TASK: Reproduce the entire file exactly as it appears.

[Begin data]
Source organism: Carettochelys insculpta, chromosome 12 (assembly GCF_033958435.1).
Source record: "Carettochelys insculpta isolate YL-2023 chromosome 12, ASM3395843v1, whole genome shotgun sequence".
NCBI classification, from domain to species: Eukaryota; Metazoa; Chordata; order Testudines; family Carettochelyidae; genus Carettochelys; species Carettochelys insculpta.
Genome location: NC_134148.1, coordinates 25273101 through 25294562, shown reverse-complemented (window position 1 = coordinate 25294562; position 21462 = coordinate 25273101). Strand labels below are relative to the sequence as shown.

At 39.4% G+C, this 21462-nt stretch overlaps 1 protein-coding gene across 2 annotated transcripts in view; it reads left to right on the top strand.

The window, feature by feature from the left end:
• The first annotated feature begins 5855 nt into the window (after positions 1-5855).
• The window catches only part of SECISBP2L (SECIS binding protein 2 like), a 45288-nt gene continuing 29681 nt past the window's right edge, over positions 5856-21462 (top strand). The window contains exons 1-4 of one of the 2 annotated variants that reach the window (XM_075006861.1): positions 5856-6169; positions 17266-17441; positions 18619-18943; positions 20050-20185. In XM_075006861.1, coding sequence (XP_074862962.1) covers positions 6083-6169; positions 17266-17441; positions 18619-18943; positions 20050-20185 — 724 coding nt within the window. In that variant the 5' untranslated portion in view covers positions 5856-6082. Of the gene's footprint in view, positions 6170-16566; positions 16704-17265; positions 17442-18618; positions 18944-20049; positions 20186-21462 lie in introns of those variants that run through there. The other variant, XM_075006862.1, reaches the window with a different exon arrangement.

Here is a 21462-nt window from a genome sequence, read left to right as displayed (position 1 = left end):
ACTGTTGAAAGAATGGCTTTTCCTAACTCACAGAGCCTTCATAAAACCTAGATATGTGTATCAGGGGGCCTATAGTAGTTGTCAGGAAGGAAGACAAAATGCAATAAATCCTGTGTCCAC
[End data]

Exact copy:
Source organism: Carettochelys insculpta, chromosome 12 (assembly GCF_033958435.1).
Source record: "Carettochelys insculpta isolate YL-2023 chromosome 12, ASM3395843v1, whole genome shotgun sequence".
NCBI classification, from domain to species: Eukaryota; Metazoa; Chordata; order Testudines; family Carettochelyidae; genus Carettochelys; species Carettochelys insculpta.
Genome location: NC_134148.1, coordinates 25273101 through 25294562, shown reverse-complemented (window position 1 = coordinate 25294562; position 21462 = coordinate 25273101). Strand labels below are relative to the sequence as shown.

At 39.4% G+C, this 21462-nt stretch overlaps 1 protein-coding gene across 2 annotated transcripts in view; it reads left to right on the top strand.

The window, feature by feature from the left end:
• The first annotated feature begins 5855 nt into the window (after positions 1-5855).
• The window catches only part of SECISBP2L (SECIS binding protein 2 like), a 45288-nt gene continuing 29681 nt past the window's right edge, over positions 5856-21462 (top strand). The window contains exons 1-4 of one of the 2 annotated variants that reach the window (XM_075006861.1): positions 5856-6169; positions 17266-17441; positions 18619-18943; positions 20050-20185. In XM_075006861.1, coding sequence (XP_074862962.1) covers positions 6083-6169; positions 17266-17441; positions 18619-18943; positions 20050-20185 — 724 coding nt within the window. In that variant the 5' untranslated portion in view covers positions 5856-6082. Of the gene's footprint in view, positions 6170-16566; positions 16704-17265; positions 17442-18618; positions 18944-20049; positions 20186-21462 lie in introns of those variants that run through there. The other variant, XM_075006862.1, reaches the window with a different exon arrangement.

Here is a 21462-nt window from a genome sequence, read left to right as displayed (position 1 = left end):
ACTGTTGAAAGAATGGCTTTTCCTAACTCACAGAGCCTTCATAAAACCTAGATATGTGTATCAGGGGGCCTATAGTAGTTGTCAGGAAGGAAGACAAAATGCAATAAATCCTGTGTCCAC